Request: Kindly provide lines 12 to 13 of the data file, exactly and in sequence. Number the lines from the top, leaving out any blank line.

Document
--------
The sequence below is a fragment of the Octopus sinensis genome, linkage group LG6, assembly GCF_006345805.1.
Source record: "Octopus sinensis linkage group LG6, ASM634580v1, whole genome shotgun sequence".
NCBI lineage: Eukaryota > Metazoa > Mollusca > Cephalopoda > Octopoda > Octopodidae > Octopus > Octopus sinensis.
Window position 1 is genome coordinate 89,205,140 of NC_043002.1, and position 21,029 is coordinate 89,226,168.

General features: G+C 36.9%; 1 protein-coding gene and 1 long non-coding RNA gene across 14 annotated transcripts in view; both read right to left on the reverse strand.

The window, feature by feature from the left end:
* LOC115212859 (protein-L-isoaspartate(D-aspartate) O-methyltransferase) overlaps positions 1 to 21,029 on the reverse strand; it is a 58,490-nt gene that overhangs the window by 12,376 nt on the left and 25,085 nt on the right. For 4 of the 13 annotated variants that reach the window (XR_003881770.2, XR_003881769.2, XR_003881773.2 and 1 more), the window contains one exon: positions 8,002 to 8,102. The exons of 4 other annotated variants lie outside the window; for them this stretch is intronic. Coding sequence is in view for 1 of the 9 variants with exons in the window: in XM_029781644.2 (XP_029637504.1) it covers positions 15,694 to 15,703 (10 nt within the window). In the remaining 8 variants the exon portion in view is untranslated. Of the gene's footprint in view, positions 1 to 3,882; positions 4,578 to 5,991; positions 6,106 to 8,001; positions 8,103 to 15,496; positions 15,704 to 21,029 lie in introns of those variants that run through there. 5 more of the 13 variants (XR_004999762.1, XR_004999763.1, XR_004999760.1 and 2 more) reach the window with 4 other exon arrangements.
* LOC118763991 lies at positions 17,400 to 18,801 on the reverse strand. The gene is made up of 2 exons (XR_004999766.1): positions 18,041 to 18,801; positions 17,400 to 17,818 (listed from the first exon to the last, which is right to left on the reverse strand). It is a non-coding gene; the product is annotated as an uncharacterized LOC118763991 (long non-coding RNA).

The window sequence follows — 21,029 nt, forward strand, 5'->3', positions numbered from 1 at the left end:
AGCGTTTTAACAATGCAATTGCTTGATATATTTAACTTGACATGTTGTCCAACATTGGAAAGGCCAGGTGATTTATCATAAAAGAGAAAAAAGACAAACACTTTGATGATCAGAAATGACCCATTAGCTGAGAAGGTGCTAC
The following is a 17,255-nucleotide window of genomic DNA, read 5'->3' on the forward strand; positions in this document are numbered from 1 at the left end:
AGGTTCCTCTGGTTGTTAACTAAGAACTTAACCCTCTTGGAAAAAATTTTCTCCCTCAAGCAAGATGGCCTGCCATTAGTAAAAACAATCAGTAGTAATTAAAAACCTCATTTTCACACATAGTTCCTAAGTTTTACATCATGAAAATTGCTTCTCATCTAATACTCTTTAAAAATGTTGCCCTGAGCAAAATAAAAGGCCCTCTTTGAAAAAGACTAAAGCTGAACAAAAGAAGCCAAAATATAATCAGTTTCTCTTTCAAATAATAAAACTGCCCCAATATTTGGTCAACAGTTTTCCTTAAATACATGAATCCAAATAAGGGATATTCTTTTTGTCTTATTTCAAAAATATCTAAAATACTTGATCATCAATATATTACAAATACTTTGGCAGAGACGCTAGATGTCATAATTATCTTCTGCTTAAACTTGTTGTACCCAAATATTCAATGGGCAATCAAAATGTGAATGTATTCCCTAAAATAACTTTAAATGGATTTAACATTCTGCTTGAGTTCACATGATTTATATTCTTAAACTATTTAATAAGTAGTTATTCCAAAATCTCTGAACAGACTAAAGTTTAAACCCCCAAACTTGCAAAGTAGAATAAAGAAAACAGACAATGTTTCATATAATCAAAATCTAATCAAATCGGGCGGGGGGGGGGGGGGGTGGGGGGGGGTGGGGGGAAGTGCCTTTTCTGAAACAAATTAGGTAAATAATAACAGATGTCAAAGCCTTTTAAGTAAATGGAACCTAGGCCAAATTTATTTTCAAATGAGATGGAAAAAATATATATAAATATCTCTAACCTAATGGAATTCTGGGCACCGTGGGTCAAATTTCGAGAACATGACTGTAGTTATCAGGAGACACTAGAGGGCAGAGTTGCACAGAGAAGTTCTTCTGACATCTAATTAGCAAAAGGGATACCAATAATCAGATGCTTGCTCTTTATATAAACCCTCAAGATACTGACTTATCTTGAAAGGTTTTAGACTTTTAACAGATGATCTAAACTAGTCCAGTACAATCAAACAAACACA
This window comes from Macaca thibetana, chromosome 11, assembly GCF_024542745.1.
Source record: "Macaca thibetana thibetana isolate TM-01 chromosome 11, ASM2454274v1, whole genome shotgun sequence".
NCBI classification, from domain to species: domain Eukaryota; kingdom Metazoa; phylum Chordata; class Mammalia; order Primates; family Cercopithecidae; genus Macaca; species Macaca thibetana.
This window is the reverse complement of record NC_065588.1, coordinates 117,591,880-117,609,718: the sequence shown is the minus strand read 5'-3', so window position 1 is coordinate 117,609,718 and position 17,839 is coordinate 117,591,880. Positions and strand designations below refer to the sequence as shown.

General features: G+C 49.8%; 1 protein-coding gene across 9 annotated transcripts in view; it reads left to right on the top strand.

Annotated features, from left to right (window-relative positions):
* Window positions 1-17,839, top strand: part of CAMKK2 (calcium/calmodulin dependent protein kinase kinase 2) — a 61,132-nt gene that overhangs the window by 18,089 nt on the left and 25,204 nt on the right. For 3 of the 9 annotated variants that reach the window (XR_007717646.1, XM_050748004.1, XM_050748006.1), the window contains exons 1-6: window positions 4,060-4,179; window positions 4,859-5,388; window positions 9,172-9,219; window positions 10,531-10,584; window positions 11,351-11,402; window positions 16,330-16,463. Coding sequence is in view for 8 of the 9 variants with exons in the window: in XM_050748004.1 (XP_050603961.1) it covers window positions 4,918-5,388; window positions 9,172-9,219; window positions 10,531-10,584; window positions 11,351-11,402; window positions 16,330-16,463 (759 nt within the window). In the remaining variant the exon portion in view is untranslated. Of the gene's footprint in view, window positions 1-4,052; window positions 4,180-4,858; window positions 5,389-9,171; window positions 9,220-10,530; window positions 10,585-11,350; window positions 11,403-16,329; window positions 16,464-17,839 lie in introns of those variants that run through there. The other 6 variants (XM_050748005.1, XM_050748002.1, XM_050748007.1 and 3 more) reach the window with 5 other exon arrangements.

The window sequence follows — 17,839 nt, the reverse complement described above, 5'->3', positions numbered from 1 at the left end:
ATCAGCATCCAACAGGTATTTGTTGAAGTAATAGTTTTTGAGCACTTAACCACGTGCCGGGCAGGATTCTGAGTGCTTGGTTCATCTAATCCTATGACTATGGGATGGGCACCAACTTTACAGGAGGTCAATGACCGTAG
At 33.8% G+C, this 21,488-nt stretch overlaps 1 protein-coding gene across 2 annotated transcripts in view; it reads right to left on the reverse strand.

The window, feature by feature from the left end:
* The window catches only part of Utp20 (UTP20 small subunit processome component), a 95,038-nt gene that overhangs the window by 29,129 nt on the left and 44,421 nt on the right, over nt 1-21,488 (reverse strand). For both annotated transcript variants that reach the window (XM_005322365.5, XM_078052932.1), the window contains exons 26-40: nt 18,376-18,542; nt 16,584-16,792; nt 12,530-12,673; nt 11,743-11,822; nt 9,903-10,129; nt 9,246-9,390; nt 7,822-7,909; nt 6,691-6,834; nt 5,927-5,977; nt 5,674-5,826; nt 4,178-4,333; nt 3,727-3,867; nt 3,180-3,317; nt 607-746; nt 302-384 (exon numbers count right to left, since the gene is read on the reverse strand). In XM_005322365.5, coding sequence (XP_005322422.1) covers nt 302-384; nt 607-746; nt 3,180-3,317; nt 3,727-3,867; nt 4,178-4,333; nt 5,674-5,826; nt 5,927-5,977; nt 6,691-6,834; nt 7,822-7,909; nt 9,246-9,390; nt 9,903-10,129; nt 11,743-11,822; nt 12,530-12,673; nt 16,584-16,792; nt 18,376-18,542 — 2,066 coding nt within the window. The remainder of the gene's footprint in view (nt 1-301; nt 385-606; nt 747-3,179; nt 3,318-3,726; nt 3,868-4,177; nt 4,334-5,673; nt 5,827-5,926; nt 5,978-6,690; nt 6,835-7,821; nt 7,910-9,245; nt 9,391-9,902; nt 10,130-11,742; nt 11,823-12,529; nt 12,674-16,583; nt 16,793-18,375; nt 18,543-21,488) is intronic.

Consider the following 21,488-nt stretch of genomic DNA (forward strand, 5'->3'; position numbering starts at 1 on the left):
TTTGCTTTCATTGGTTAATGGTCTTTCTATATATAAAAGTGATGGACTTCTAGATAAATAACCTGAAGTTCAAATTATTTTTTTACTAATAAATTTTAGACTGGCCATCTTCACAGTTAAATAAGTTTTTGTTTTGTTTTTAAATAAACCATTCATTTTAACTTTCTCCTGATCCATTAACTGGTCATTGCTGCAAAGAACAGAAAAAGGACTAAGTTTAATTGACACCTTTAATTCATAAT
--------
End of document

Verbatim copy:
AGGTTCCTCTGGTTGTTAACTAAGAACTTAACCCTCTTGGAAAAAATTTTCTCCCTCAAGCAAGATGGCCTGCCATTAGTAAAAACAATCAGTAGTAATTAAAAACCTCATTTTCACACATAGTTCCTAAGTTTTACATCATGAAAATTGCTTCTCATCTAATACTCTTTAAAAATGTTGCCCTGAGCAAAATAAAAGGCCCTCTTTGAAAAAGACTAAAGCTGAACAAAAGAAGCCAAAATATAATCAGTTTCTCTTTCAAATAATAAAACTGCCCCAATATTTGGTCAACAGTTTTCCTTAAATACATGAATCCAAATAAGGGATATTCTTTTTGTCTTATTTCAAAAATATCTAAAATACTTGATCATCAATATATTACAAATACTTTGGCAGAGACGCTAGATGTCATAATTATCTTCTGCTTAAACTTGTTGTACCCAAATATTCAATGGGCAATCAAAATGTGAATGTATTCCCTAAAATAACTTTAAATGGATTTAACATTCTGCTTGAGTTCACATGATTTATATTCTTAAACTATTTAATAAGTAGTTATTCCAAAATCTCTGAACAGACTAAAGTTTAAACCCCCAAACTTGCAAAGTAGAATAAAGAAAACAGACAATGTTTCATATAATCAAAATCTAATCAAATCGGGCGGGGGGGGGGGGGGGTGGGGGGGGGTGGGGGGAAGTGCCTTTTCTGAAACAAATTAGGTAAATAATAACAGATGTCAAAGCCTTTTAAGTAAATGGAACCTAGGCCAAATTTATTTTCAAATGAGATGGAAAAAATATATATAAATATCTCTAACCTAATGGAATTCTGGGCACCGTGGGTCAAATTTCGAGAACATGACTGTAGTTATCAGGAGACACTAGAGGGCAGAGTTGCACAGAGAAGTTCTTCTGACATCTAATTAGCAAAAGGGATACCAATAATCAGATGCTTGCTCTTTATATAAACCCTCAAGATACTGACTTATCTTGAAAGGTTTTAGACTTTTAACAGATGATCTAAACTAGTCCAGTACAATCAAACAAACACA
This window comes from Macaca thibetana, chromosome 11, assembly GCF_024542745.1.